All of these things were invented within the past 219 years. I attempted to divide 219 by the earth’s estimated 4.5 billion year existence to get the percentage of the earth’s history where humans have had the power to drastically alter its surface. The number I got was too small (for me) to even make sense of it (4.8666666666666666666666666666667e-8).
The point is: We humans have been altering the earth’s surface in extreme ways for only a minuscule period of time, yet have claimed and conformed the vast majority of it to our own purpose. Consider the power line: There were no power lines before 1835. Today, how often can we go outside without seeing them? It has been less than 200 years since the first power line went up and now everywhere one goes they seem to be present.
Please don’t mistake me; we humans have created some truly amazing things using these inventions. But other things we’ve done range from scary to downright despicable. The point is: We’ve only been experimenting with these tools and toys for an unfathomably small percentage of our time on this planet and have already eaten up its surface with concrete and human structures at a rate that makes it truly horrifying to consider a future where the trajectory continues unchecked.
Along with all of our advances in machinery, we have also been advancing exponentially in something that can be equally powerful: the ability to share information. Increased access to information allows us to better understand the consequences of our actions and thereby make better decisions. With the internet and television, we now have the ability to learn from each other on a worldwide scale. When we see pictures of people in China’s densely populated and highly polluted cities wearing surgical masks just to go outside, we can factor this in to our decisions pertaining to how we treat the air. When we hear about good ideas for how to recycle or use wind energy, we can incorporate these ideas into our society to make it more sustainable. When we hear about extinctions due to habitat loss and missing links in the food chain, we can become more conscious of our influence over both. Point being: We are not doomed to follow the reckless path of destruction that we have been barreling down since the advent of the industrial age. We made some fun toys, and we have been having a blast experimenting with them. Who can blame us? We are only human. But with the ability to spread information the way we can today, it is time for us to take a look at our collective actions and make choices to consciously move forward with our tools. I think this quote from the Spiderman comics summarizes it best: “With great power comes great responsibility.”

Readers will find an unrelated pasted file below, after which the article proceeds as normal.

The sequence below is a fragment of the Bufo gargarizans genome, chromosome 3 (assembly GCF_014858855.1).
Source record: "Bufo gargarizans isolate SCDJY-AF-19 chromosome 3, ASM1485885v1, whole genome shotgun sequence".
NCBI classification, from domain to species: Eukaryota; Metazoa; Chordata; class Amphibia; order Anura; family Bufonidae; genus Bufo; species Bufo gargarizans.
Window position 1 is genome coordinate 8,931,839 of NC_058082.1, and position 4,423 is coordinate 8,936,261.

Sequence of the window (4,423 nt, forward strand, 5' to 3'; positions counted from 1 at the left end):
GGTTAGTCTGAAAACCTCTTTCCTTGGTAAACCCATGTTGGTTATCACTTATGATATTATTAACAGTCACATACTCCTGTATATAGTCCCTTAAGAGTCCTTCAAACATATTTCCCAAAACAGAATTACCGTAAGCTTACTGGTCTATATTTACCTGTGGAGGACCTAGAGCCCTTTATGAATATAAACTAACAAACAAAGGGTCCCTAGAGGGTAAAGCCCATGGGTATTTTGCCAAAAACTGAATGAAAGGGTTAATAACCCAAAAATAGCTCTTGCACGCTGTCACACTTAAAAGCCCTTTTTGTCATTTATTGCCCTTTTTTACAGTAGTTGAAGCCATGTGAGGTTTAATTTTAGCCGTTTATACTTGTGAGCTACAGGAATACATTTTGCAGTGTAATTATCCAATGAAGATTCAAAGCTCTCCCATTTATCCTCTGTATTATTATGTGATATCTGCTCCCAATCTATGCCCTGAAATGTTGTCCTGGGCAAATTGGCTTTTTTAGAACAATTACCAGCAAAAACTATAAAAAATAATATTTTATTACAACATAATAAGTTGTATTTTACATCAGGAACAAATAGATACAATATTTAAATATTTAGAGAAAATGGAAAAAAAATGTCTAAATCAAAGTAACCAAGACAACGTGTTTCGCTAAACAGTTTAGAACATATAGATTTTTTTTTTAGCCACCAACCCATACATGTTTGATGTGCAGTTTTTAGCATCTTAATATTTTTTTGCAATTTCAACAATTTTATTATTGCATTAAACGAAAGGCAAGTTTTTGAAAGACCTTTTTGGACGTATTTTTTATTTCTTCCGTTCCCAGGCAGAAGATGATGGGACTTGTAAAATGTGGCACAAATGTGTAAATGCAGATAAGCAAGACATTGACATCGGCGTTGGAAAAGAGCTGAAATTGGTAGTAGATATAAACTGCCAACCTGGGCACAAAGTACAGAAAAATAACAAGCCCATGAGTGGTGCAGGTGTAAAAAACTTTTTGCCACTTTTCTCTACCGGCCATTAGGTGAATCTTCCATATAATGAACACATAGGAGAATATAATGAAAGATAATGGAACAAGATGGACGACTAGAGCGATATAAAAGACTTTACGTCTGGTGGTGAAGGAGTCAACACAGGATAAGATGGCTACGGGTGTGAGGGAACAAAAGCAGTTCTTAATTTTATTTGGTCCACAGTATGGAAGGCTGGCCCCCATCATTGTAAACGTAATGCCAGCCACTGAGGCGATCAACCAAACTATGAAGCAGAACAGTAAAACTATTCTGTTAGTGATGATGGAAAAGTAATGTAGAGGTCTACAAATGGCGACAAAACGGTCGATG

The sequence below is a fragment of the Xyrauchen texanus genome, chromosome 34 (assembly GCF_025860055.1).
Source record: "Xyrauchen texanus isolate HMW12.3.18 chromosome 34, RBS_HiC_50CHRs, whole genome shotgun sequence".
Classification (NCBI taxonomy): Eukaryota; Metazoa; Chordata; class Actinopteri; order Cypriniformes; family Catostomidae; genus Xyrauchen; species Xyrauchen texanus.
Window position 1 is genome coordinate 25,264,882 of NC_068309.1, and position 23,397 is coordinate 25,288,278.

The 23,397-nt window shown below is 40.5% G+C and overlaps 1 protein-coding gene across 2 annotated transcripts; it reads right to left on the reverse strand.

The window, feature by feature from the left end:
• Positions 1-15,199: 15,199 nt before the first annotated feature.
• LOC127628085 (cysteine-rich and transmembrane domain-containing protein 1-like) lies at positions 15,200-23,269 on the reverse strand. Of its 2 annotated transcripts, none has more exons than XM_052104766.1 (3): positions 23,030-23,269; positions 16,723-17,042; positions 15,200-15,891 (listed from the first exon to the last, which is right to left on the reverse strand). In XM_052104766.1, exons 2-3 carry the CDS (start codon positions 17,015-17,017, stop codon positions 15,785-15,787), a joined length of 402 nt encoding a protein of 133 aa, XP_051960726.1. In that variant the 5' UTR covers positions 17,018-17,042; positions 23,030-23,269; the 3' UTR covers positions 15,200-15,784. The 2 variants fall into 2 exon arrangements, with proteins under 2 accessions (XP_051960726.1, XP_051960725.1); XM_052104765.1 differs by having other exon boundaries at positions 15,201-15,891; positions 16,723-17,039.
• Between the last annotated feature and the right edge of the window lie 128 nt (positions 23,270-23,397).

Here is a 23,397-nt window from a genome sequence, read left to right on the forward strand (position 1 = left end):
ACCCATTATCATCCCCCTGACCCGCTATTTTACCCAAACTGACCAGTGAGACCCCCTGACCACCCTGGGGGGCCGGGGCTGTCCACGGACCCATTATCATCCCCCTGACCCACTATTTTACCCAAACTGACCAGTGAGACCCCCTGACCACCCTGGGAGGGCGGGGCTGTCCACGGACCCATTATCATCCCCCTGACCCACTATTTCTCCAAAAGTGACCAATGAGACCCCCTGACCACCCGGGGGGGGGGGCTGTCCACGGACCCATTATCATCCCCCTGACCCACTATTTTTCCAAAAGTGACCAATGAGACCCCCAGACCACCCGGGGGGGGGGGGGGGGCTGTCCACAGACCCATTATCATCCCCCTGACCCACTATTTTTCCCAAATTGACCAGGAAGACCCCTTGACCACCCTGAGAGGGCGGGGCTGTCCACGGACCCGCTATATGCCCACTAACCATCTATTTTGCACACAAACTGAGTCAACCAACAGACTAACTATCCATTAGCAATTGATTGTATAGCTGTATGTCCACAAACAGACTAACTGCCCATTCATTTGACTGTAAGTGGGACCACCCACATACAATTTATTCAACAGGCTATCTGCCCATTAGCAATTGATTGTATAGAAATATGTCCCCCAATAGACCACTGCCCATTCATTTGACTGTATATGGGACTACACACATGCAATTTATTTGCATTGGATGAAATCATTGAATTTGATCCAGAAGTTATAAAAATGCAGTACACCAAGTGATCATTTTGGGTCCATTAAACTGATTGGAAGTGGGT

Docks Development Team,
This is the information: The area of your proposed development represents one of only two remaining dune ecosystems on Muskegon Lake (the other is in Muskegon State Park in North Muskegon). We currently exist in an age in which nature and natural habitats are diminishing with unprecedented speed.
The question, then, becomes this:
Are you, the Docks Development Team, comfortable with shouldering the responsibility of decimating the last Muskegon Lake sand dune ecosystem in the City of Muskegon?
One hundred years ago your parent company was comfortable sucking up, shipping out, and selling the sand that composed the iconic Pigeon Hill. Since that time, our species’ access to knowledge and information has grown vastly. I beg your conscience has too.
Carolyn Blake grew up in Bluffton and has long been passionate about the environment. She can be reached at firstname.lastname@example.org.
The views and opinions expressed in this op-ed are those of the author and do not imply endorsement by the Muskegon Times. Readers who would like to submit an op-ed or letter to the editor may do so by emailing MuskegonTimes@gmail.com.